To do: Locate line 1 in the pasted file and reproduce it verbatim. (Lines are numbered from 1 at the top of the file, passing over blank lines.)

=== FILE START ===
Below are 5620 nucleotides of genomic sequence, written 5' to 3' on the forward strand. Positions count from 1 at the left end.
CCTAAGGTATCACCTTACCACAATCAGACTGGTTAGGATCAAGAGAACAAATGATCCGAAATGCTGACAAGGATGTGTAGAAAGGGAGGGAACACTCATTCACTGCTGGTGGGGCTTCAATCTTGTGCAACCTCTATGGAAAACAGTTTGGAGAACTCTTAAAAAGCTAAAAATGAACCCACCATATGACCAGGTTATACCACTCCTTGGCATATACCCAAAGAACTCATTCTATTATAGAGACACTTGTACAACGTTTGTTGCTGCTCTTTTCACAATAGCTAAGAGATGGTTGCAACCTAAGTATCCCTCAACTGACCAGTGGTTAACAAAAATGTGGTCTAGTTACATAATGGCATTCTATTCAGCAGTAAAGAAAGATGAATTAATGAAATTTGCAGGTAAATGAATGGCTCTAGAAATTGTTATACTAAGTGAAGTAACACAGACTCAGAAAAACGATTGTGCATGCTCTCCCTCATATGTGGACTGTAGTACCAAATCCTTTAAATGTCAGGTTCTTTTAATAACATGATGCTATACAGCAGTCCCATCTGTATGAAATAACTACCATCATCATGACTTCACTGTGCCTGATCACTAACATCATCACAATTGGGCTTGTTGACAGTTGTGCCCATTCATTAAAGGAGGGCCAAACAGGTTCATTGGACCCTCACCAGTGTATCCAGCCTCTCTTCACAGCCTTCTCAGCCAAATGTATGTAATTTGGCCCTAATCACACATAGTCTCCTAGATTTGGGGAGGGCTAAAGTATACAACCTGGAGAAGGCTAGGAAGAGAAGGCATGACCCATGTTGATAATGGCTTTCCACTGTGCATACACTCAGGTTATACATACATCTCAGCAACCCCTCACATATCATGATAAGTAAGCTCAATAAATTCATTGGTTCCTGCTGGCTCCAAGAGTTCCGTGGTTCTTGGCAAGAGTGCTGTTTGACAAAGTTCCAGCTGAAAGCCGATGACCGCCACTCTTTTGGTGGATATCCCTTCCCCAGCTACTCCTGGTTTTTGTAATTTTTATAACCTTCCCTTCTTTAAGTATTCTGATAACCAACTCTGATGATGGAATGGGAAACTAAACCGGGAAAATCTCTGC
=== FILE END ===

Below are 5620 nucleotides of genomic sequence, written 5' to 3' on the forward strand. Positions count from 1 at the left end.